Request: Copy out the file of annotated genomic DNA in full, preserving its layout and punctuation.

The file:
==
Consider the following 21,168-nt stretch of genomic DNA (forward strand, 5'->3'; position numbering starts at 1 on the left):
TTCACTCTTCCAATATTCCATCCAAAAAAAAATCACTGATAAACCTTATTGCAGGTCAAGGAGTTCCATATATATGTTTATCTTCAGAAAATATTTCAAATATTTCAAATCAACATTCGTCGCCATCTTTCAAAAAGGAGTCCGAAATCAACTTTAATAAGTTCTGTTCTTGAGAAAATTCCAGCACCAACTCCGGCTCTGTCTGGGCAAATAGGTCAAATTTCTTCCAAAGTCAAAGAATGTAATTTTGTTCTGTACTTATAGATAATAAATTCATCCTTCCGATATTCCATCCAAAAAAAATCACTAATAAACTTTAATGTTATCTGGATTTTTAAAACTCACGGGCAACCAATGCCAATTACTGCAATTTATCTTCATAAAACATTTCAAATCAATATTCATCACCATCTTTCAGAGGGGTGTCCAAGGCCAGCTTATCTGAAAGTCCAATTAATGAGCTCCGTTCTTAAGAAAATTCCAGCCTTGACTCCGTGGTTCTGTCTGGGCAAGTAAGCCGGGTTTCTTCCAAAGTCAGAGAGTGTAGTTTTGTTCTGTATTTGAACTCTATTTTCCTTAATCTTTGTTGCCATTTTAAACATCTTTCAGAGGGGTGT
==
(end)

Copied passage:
Consider the following 21,168-nt stretch of genomic DNA (forward strand, 5'->3'; position numbering starts at 1 on the left):
TTCACTCTTCCAATATTCCATCCAAAAAAAAATCACTGATAAACCTTATTGCAGGTCAAGGAGTTCCATATATATGTTTATCTTCAGAAAATATTTCAAATATTTCAAATCAACATTCGTCGCCATCTTTCAAAAAGGAGTCCGAAATCAACTTTAATAAGTTCTGTTCTTGAGAAAATTCCAGCACCAACTCCGGCTCTGTCTGGGCAAATAGGTCAAATTTCTTCCAAAGTCAAAGAATGTAATTTTGTTCTGTACTTATAGATAATAAATTCATCCTTCCGATATTCCATCCAAAAAAAATCACTAATAAACTTTAATGTTATCTGGATTTTTAAAACTCACGGGCAACCAATGCCAATTACTGCAATTTATCTTCATAAAACATTTCAAATCAATATTCATCACCATCTTTCAGAGGGGTGTCCAAGGCCAGCTTATCTGAAAGTCCAATTAATGAGCTCCGTTCTTAAGAAAATTCCAGCCTTGACTCCGTGGTTCTGTCTGGGCAAGTAAGCCGGGTTTCTTCCAAAGTCAGAGAGTGTAGTTTTGTTCTGTATTTGAACTCTATTTTCCTTAATCTTTGTTGCCATTTTAAACATCTTTCAGAGGGGTGT